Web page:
No one in the Abernethie family can throw cold water on a moment quite like Cora Lansquenet. She’s always been in the habit of speaking uncomfortable truths at inopportune moments, but no one expected this habit to rear its head the same afternoon as Cornelius Abernethie’s funeral.
“But he was murdered, wasn’t he?”
Everyone — including Mr. Entwhistle, the family solicitor — dismisses her as a empty-headed old woman. But when Cora is found murdered in her home the next day, Mr. Entwhistle begins to wonder if she really was telling the truth.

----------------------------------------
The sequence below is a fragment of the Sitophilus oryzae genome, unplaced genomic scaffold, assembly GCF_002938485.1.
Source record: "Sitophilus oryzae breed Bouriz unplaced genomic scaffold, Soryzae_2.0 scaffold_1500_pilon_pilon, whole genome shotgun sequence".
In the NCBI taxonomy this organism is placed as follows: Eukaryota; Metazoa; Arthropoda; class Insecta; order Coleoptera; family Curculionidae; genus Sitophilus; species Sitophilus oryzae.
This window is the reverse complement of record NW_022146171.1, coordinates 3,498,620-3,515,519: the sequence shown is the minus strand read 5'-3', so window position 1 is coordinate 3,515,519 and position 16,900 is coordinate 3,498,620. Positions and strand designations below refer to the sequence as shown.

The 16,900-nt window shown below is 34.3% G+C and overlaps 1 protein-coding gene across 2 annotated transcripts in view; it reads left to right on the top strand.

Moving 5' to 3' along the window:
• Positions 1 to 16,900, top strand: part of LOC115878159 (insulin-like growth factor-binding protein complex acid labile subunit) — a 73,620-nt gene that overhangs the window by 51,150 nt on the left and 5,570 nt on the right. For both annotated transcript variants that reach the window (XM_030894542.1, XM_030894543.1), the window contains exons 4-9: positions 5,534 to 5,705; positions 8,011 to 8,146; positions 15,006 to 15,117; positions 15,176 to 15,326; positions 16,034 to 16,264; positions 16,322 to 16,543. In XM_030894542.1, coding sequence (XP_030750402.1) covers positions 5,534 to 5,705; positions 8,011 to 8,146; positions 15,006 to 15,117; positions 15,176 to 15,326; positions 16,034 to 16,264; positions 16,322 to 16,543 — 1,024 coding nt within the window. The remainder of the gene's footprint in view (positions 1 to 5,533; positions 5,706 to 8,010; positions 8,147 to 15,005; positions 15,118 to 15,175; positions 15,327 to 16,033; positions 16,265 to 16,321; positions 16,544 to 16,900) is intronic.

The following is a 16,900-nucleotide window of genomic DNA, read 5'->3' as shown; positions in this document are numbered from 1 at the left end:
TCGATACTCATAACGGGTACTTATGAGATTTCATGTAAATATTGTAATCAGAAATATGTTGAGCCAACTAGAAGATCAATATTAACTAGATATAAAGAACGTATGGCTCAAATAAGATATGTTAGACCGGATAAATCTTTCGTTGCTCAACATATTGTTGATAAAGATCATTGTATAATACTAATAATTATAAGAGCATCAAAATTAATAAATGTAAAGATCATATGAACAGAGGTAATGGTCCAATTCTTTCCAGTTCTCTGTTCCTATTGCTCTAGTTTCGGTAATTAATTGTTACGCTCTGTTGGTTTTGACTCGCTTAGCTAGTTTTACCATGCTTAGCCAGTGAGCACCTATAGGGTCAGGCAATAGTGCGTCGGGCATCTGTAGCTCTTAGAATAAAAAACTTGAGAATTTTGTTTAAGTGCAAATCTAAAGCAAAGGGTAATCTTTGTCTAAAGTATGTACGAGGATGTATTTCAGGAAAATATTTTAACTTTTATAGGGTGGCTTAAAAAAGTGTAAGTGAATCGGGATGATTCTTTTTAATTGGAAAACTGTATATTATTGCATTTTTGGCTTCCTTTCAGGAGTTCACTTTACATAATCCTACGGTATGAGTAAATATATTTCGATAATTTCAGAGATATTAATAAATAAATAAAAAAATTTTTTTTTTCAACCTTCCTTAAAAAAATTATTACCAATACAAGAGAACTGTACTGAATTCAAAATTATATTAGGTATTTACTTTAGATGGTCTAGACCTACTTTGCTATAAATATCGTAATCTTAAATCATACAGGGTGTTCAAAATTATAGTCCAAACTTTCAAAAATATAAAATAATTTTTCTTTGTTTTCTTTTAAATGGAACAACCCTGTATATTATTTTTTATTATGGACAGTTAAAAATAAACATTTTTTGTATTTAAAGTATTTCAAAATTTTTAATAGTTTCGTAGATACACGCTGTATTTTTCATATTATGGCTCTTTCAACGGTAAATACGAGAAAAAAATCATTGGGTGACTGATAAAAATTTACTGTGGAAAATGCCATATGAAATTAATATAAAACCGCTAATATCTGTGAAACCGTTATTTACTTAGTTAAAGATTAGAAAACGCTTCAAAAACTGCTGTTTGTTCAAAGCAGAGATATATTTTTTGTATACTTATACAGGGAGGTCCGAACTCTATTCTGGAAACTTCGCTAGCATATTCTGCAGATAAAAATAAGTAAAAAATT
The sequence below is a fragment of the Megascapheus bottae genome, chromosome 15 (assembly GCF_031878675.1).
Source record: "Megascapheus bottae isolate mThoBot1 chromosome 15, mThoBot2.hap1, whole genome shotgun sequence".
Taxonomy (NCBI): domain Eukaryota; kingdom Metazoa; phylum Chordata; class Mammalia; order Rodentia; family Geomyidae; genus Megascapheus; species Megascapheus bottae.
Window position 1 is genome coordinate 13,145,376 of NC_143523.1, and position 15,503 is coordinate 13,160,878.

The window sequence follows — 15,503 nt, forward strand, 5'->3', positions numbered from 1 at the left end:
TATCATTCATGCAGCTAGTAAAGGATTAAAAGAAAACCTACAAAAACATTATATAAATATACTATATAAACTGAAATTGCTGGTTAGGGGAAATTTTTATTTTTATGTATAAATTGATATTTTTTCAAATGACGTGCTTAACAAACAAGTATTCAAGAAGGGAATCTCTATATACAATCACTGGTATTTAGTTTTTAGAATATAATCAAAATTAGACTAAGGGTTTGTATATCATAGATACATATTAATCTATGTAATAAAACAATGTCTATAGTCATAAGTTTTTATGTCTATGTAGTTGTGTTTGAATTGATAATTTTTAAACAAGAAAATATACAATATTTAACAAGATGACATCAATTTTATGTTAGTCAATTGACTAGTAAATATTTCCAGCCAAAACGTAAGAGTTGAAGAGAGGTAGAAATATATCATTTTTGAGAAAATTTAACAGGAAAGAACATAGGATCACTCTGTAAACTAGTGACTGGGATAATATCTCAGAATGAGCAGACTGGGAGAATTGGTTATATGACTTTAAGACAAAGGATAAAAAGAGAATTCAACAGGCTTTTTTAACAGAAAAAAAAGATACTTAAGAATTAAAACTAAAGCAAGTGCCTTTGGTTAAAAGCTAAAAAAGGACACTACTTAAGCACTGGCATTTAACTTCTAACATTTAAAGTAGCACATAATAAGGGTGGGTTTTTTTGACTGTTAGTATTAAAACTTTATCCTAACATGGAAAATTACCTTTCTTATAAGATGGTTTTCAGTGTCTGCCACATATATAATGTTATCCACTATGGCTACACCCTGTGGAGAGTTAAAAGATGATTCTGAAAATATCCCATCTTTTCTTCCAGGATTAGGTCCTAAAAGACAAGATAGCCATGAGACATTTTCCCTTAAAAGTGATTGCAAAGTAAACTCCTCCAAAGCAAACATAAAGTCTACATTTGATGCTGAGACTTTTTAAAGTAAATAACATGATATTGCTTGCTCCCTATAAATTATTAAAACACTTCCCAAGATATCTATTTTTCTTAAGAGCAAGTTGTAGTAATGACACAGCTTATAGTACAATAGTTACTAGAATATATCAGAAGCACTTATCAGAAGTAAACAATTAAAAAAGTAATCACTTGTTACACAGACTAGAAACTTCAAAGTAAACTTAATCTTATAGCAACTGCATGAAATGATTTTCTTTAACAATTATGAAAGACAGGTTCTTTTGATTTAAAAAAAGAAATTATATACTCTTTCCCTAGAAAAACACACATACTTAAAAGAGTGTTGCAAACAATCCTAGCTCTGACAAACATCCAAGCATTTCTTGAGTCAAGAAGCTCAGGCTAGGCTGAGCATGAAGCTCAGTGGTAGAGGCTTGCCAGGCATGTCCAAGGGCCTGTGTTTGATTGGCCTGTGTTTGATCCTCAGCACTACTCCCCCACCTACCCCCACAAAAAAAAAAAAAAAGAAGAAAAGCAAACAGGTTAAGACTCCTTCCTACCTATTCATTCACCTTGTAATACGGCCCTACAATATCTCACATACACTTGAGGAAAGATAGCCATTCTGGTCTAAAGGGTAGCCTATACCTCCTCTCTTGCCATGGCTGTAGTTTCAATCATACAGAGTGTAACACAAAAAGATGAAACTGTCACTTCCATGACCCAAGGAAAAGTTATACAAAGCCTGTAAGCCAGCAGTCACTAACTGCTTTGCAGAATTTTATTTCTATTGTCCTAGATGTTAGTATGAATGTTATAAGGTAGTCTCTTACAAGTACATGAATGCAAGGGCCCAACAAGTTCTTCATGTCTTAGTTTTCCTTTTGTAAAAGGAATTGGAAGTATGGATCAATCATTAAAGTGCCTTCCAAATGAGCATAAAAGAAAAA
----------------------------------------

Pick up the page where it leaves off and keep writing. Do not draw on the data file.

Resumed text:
Cora was definitely murdered, but was Cornelius Abernethie as well? Only one man — the now-retired Hercule Poirot — can uncover the truth.
The master of Whodunit
There’s a reason Agatha Christie is the most widely-published author of all-time.
After the Funeral is — like all her other books, I’m told — fabulously written, full of fun characters who are all equally likely to have committed the crime. And yet at the end I’m always surprised. It’s amazing.
The novel is quintessential British literature, so it’s a little slow and there’s not a lot of what most people would call action, but true mystery fans will appreciate its twists and turns.
Now it’s time for me to branch further into Christie’s novels with a Miss Marple mystery!